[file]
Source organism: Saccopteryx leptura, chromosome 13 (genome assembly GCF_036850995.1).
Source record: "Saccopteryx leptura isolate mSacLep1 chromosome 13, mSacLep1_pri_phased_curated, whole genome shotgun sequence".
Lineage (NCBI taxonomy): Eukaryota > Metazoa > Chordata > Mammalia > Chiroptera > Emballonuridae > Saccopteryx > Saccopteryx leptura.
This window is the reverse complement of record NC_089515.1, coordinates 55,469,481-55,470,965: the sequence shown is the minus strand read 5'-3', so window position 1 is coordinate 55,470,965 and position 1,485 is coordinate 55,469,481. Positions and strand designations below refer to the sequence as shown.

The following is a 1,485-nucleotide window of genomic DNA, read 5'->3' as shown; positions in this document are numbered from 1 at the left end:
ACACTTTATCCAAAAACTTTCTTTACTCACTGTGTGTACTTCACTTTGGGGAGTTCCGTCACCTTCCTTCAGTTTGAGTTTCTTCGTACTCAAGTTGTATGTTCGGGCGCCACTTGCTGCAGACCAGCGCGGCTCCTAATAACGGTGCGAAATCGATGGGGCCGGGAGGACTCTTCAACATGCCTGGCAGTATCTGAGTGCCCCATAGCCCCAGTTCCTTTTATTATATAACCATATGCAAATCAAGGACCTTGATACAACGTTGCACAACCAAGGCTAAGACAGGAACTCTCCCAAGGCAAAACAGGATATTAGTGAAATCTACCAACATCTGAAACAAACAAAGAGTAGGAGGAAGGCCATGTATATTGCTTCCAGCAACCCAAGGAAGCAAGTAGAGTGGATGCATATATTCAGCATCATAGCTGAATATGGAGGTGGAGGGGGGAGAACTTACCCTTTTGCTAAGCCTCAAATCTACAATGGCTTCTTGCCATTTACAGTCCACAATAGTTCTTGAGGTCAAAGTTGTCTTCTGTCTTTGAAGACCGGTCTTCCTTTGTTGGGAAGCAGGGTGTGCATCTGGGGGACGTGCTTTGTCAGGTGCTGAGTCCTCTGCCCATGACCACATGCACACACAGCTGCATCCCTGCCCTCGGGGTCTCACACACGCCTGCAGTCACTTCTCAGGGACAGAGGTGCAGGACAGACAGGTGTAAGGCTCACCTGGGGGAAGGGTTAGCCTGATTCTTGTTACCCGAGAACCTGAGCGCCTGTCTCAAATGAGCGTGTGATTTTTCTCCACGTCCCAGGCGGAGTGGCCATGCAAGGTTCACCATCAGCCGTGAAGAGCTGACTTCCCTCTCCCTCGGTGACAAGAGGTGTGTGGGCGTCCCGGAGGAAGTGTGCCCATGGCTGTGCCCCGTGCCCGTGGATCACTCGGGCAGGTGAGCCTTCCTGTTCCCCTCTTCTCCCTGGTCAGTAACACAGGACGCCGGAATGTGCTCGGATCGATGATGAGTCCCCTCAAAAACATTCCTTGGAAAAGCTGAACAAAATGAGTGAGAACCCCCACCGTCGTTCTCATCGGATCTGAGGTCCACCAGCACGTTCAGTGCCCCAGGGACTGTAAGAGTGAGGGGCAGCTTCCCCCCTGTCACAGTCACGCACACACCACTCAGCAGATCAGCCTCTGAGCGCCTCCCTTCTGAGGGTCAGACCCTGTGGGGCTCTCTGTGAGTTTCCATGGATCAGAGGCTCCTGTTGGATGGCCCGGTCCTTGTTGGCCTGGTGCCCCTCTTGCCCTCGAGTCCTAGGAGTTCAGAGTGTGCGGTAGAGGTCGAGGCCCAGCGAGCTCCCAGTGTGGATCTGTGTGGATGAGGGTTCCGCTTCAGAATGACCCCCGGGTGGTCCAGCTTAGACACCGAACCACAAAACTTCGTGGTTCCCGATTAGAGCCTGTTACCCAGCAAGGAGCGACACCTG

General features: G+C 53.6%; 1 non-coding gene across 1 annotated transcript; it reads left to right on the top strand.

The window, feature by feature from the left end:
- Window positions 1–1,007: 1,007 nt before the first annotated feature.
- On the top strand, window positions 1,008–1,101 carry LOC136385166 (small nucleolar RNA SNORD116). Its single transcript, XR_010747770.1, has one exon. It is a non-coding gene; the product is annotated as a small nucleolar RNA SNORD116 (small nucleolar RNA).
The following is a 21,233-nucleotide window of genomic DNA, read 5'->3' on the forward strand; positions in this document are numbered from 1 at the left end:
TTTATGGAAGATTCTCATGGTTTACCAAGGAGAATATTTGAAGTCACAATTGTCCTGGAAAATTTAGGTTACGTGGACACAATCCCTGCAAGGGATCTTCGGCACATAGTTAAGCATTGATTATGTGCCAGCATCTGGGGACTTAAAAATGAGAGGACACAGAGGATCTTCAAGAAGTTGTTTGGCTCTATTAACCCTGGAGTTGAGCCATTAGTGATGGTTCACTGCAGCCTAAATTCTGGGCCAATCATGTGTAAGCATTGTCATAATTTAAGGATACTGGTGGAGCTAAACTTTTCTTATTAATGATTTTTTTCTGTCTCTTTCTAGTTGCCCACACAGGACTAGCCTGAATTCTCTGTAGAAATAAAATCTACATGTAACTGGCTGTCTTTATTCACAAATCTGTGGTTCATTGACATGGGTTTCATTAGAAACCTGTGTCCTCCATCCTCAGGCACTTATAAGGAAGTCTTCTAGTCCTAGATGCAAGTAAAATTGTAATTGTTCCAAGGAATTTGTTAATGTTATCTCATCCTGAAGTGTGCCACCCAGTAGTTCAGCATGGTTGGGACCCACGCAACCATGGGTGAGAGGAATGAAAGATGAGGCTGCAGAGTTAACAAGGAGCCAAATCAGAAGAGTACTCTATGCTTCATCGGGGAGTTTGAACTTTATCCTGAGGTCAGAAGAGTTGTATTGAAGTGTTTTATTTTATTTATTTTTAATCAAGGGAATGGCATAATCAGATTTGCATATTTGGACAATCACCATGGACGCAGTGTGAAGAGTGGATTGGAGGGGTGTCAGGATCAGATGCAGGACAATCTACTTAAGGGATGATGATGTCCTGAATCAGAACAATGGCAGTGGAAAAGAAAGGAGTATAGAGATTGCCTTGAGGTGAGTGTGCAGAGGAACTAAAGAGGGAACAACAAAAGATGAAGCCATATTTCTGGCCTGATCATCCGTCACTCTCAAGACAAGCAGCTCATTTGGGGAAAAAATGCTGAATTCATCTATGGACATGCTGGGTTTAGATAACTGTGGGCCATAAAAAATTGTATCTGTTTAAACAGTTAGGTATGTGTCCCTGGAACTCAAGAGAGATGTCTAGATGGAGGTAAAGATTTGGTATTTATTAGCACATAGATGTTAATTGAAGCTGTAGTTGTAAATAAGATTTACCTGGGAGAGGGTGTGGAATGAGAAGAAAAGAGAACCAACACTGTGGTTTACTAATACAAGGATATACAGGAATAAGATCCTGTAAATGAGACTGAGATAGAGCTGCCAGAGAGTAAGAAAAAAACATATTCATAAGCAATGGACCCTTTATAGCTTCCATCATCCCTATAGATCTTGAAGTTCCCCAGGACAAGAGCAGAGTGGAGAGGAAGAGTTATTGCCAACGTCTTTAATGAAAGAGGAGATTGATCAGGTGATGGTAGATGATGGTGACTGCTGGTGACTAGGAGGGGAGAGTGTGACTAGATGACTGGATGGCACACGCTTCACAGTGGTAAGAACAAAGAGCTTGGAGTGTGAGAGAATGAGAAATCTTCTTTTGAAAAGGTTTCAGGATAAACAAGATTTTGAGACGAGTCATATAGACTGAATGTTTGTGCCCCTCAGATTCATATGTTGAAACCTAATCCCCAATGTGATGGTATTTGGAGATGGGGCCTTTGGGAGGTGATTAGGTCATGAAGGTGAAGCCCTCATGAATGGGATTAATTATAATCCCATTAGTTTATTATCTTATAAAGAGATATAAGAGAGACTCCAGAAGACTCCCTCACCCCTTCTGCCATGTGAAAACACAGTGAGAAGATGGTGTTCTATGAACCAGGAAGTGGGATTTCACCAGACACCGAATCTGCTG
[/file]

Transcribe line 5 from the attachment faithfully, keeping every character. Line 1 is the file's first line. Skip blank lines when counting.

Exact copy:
The following is a 1,485-nucleotide window of genomic DNA, read 5'->3' as shown; positions in this document are numbered from 1 at the left end: